So obviously, the return of these two series was meant to invoke these series’ fandoms and garner excitement. I wasn’t around for them, so I don’t know if this marketing ploy worked, but I can say with a lot of certainty that the actual books did not live up to their namesakes. Dan Jurgens and Aaron Lopresti were on Justice League International, and while both creators have done some beloved work in the past, but this series was just a miss. It was dull and boring from beginning to (thankfully quick) end, with no character actually making any sort of impact. The original series’ tone was really helped by Maguire’s fantastic ability to draw facial expressions, but Lopresti really can’t bring the same style, and Jurgens does not have the biting wit of the Giffen/DeMatteis combo. Suicide Squad was just… bad. It featured Harley Quinn fresh out of her relationship with the Joker, and it was just really gross and misogynistic all the way through. There was some fun stuff here and there, but the designs for all the characters and the actual writing of the team was just deeply unenjoyable – eventually this series would get relaunched as New Suicide Squad because they needed to get rid of any associations to this story.
Superman and Teen Titans are both series with long histories at DC Comics, albeit one longer than the other. They’re series that are basically always going to exist, because why in the world would they not capitalize on the existence of a sizeable fanbase for both of these properties? Unfortunately, being constant fixtures in the publishing line does not bode well for run-to-run consistency, because there doesn’t need to be a clear vision of what to do with the series for a new issue to come out. Unfortunately, this was the case with both of these series to start the New 52.
Superman was written by George Perez, with art by a lot of people including Jesus Merino, Nicola Scott, and Dan Jurgens. Perez had written a pretty iconic Wonder Woman run back in the 80s so it made some sense that he was given one of DC’s flagship titles, and the artists are all pretty darn good. Unfortunately, this series was hurt the most by the reboot – Perez was not aware of what Superman’s new rebooted origin was, because the story was being told in ongoing format in Action Comics. This led to Perez having to scramble pretty constantly and never really know what characters he was able to use in his own story, which meant he had to scramble to create brand new Superman villains in his very first issue – something that didn’t end up going very well. Perez would leave soon after his first arc, because this book really wasn’t an enjoyable experience for anyone involved.
Teen Titans got the absolute nightmare team of Scott Lobdell and Brett Booth, notable recently for their horribly planned Flash Forward. Surprisingly for me this series wasn’t terrible, but it did not understand what made any of its characters popular before the reboot. Tim Drake was a completely unlikable edgelord, Kid Flash was not the fun whimsical character everyone loved, and everyone else with a pre-existing fanbase was written horribly. I have a bit of a soft spot for the characters in this series because one of them is Indian and another is a gay original character, but I hesitate to credit Lobdell with anything given how he’s actually harmed people. The actual writing for these characters was pretty cliched and tropey, though, and the plot was incredibly forgettable. As a whole, this was just a mediocre team book with unrecognizable characters that happened to have the names of fan favorites, and that’s never a great way to retain a fanbase through a reboot.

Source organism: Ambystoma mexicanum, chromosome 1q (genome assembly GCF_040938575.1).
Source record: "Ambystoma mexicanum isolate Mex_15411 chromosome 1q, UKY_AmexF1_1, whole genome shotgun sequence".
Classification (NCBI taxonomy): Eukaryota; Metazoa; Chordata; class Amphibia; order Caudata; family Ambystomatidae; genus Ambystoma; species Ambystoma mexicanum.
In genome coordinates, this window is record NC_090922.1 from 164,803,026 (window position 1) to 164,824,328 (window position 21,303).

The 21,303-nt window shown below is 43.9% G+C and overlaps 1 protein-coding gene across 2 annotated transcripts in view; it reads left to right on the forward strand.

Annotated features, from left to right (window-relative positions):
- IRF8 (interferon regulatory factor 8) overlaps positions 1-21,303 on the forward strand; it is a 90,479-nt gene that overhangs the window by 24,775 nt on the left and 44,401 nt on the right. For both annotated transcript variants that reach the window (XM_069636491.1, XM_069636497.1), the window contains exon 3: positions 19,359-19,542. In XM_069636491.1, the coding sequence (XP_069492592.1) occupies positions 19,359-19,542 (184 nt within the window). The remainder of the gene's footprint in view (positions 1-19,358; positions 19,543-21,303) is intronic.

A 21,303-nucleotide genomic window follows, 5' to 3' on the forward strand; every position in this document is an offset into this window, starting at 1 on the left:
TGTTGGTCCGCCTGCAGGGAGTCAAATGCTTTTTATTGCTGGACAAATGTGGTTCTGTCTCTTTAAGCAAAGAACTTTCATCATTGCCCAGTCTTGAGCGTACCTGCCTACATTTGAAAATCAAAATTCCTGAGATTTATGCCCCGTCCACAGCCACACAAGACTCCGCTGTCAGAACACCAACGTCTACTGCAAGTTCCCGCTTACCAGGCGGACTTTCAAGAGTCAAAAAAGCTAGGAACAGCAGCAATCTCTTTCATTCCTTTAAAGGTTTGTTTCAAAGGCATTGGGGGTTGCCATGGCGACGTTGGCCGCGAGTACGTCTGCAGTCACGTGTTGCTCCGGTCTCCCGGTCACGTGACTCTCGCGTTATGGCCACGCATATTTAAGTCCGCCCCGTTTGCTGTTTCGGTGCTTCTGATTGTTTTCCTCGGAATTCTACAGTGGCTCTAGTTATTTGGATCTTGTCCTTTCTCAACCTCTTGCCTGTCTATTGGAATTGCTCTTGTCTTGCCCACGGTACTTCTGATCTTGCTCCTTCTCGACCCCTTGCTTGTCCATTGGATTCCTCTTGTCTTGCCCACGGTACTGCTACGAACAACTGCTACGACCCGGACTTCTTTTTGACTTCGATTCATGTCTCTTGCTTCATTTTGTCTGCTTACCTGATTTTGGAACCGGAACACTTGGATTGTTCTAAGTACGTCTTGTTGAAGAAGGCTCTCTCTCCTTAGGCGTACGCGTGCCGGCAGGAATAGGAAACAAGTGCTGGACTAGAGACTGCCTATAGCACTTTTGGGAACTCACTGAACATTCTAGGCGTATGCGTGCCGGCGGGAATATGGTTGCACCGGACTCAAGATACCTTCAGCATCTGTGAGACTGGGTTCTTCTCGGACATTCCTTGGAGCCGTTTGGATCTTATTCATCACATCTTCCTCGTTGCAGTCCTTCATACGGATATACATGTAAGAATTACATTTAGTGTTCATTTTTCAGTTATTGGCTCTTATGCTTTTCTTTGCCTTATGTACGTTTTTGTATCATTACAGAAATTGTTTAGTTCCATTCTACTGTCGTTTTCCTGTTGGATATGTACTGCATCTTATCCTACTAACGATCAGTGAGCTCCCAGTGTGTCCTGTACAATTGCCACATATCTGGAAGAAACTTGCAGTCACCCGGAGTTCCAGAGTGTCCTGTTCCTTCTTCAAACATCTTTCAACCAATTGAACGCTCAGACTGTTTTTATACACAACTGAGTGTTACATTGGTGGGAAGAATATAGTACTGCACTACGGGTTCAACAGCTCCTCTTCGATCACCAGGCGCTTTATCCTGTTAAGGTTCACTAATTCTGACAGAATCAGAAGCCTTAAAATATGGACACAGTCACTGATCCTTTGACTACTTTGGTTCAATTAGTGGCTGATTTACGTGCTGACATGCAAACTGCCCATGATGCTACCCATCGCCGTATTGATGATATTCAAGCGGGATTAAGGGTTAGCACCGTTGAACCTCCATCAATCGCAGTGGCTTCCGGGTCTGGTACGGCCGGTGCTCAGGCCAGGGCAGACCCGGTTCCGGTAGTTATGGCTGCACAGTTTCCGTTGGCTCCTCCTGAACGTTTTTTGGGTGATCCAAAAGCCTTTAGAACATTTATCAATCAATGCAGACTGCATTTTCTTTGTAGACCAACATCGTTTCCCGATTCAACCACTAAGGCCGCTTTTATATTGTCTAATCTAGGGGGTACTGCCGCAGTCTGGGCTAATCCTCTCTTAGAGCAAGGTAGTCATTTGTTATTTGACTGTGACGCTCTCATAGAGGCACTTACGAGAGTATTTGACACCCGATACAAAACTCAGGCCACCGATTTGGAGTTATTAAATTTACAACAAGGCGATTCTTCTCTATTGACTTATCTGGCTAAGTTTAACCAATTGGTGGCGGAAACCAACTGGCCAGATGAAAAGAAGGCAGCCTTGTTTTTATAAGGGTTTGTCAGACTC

A new twist
The best thing this glut of titles did for the reboot was force DC to innovate titles, to try and do something that hadn’t been seen for a while, and reshape existing iconography for a modern time. And that’s what both Justice League Dark and Men of War both did a really good job with this – JLD took the idea of the Shadowpact and a magical team book and slapped the Justice League branding on it – turning it into a really marketable franchise. Men of War took the war story style and tried to do something modern with it. Unfortunately, neither was super successful at what it’s trying to do.
Justice League Dark was written by Peter Milligan, one of the major voices in the second wave of the British Invasion, and drawn by Mikel Janin, who’s gone on to do some legitimately incredible work since then. Janin was great on this, and the sole reason why the book ended up being readable, but Milligan really did not put out his best work here. The characters weren’t likeable, the conflict was really contrived, and the team legitimately did not want to be a team in the text. There was nothing actually compelling within the book, and I don’t understand why no one saw that before publication.
Men of War was a different beast, because it was just dull. There was nothing in this series that felt original at all, or like something that DC Comics needed to publish. It was just a boring war comic. I appreciate that DC was actively trying to bring back a style of story that became unpublishable due to the Comics Code, but Ivan Brandon and Tom Derenick aren’t exactly the all-star talent that you’d want to put on a genre title like this one. I can’t say too much about this, because it’s such a strange addition to the line just in its premise.
Now, this is just 19 of the 52 launch titles of this reboot. All of them I would classify as mistakes, and series that either should not have been published or been completely retooled. But there’s plenty to learn from things that didn’t go so poorly, too. Next, we’ll take a look at the things that didn’t exactly succeed, but definitely hold some value. I promise I’m not always this negative.